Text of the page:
From the Calhoun Times, April 7, 1910
by R.F. Patman
I will endeavor to pull myself together tonight to give you a short sketch of war life as we remember it.
After the Missionary Ridge fight we were marched down about three miles south-east of Dalton, (this was the last of November, 1863) and struck camp for the winter. We commenced to build cabins, each mess having its own cabin and each company had its grounds laid off in streets with the cabins on each side, and it looked like a little city. Our cabins were daubed with mud and we had no plank floors all being dirt. We averaged about twelve men to the cabin. The cabins were covered with boards and weighted down with poles to hold the boards in place.
Now we will come down to housekeeping right. We cooked, eat and done our sleeping in the same room. Our bedstead consisted of a pole put across the house about seven feet from the rear end and other poles fitted in so we make a floor to hold our bedding off the ground. Our bedding consisted of two blankets and an oil cloth to the man. Our chairs were of blocks of wood. Now we will come down to our grub. It consisted of corn bread made from a very poor quality of meal. Sometimes it was so musty we could hardly eat it. Our meat was beef so poor that the marrow would run in the bone. We also got some peas full of weevils and after all this our men were faithful to every trust. (Emphasis added.)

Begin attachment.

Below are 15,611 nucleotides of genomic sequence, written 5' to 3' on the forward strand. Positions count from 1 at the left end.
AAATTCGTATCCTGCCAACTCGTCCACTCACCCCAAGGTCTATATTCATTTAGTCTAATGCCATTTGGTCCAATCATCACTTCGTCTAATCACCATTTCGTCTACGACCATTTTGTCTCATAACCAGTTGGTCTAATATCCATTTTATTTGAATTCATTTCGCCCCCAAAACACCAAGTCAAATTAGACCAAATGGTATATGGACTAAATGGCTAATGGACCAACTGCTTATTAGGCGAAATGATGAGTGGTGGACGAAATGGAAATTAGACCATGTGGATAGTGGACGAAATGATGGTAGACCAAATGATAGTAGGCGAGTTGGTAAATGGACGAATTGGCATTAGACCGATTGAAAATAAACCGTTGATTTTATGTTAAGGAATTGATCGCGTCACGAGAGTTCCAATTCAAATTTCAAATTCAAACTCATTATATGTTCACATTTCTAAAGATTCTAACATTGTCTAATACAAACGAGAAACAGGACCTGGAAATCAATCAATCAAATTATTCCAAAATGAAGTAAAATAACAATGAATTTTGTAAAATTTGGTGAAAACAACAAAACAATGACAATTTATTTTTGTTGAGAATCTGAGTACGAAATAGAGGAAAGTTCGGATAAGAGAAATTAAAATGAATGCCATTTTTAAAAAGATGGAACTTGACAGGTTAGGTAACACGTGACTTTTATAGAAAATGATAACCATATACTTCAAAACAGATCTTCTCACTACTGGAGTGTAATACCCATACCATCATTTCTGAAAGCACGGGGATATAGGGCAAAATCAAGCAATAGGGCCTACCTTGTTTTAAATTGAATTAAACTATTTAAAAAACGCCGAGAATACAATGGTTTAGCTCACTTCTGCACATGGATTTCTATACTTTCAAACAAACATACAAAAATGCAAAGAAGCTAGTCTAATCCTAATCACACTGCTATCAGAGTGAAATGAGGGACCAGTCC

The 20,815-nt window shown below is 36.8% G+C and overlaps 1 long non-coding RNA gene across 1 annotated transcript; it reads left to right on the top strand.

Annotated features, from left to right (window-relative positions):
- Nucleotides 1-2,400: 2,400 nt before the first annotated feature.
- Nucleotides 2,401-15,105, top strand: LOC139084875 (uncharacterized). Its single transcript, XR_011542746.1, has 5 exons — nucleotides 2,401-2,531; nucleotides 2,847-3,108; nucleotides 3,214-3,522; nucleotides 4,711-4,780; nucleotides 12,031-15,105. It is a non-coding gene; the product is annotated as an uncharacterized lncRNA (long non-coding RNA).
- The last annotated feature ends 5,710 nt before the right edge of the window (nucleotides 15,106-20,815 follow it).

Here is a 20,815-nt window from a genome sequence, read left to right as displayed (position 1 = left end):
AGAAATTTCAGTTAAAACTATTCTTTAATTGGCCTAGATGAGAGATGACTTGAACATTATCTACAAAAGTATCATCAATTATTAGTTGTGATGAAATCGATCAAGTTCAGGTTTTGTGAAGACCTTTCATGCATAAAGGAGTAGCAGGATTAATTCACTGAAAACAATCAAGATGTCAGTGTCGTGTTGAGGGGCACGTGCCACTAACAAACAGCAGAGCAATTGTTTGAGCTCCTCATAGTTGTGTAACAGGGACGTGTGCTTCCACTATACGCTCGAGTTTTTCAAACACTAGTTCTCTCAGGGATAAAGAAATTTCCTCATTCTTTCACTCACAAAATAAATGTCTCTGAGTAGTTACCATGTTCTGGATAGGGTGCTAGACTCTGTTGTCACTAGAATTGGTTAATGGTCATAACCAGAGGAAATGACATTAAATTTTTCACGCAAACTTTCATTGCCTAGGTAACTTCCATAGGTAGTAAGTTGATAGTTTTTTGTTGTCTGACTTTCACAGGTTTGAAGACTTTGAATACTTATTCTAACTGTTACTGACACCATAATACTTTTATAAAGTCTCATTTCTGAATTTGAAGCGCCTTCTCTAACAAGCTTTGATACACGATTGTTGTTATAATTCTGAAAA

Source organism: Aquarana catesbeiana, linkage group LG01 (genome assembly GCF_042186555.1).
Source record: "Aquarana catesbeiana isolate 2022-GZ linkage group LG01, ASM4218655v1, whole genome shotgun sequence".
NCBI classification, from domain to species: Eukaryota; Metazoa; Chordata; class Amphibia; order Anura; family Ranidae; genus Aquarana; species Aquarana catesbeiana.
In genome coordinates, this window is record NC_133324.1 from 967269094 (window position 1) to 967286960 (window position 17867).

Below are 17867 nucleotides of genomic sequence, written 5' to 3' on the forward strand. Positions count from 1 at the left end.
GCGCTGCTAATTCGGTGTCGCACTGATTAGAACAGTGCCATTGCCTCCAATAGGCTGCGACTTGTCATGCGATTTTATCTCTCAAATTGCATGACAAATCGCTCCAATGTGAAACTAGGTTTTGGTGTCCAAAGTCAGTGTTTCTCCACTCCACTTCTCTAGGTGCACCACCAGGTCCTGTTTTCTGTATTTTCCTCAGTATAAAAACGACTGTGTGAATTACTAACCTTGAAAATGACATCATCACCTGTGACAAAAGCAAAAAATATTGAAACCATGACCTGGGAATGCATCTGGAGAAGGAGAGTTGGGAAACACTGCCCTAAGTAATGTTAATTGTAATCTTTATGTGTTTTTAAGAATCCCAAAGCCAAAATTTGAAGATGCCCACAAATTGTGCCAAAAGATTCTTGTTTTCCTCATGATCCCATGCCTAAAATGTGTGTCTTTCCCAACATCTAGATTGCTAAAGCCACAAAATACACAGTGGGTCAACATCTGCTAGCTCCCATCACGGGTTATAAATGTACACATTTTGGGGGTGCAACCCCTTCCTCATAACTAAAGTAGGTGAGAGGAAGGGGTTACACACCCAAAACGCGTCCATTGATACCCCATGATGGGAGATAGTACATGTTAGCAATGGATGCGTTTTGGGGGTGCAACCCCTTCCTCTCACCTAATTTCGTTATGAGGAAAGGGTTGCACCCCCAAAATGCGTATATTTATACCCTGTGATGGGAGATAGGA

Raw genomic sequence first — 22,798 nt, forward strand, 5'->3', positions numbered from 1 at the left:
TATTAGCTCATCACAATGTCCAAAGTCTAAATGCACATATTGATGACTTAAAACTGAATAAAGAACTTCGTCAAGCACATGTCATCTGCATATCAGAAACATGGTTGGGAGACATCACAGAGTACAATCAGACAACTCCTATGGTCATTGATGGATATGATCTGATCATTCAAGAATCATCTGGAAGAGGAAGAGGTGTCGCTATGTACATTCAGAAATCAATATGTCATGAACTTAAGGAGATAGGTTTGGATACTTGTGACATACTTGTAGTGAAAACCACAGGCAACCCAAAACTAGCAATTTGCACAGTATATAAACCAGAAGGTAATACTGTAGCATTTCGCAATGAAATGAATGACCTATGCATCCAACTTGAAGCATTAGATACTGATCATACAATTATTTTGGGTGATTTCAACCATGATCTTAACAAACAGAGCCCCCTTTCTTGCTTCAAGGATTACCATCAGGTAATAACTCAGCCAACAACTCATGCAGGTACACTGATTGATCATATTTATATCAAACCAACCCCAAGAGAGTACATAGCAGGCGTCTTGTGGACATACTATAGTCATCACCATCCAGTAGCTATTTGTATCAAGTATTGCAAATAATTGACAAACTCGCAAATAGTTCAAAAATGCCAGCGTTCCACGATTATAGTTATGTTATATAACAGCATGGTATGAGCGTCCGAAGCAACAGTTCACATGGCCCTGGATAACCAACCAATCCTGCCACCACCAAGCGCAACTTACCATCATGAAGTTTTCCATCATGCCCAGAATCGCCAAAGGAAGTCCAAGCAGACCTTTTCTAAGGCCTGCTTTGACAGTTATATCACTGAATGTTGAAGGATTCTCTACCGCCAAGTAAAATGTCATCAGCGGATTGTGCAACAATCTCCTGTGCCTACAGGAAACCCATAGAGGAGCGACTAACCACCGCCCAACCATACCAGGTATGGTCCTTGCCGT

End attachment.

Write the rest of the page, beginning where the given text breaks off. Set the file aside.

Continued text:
Now at this time our army was in miserable health. About half of (the) men had chronic diarrhoea and a lot of our men died. Now we will give you some idea of how we passed the time off as every bitter has its sweets. Some of the boys engaged in peddling on anything that they could buy and sell, some passed the time in card playing, others in straight out gambling. Others were engaged reading their Bibles.
I remember one of our company engaged in selling goober peas and he made a thousand dollars and had it stored away in an old blue-black spelling book away down in his coat pocket. He had save this money to buy him a piece of land down in Floyd county. The boys knew he had it, so one morning they set in on him to go and try his hand in a game of checkluck. They succeeded and Jim was soon seated on the gambling ground trying his hand with his pocket change. It did not last long, so the boys told Jim to draw his spelling book on them and so he did and the boys gave him all the encouragement he needed. He continued to bet until his last dollar was gone, so Jim got up, pulled himself together and made straight for headquarters to borrow forty dollars to start his business on. He got the money and set out for his heart's content to make the money to buy that land and succeeded, but it was hard on Jim. I sometimes meet Jim and he loves to talk of those old days. For fear I am too long, I will desist.
ONE WHO TOOK PART.
P.S.--Subscribe for The Times and get the history of Johnson's march to Atlanta as I intend to give the truth of all matters as I understand them.
From the Calhoun Times, May 5, 1910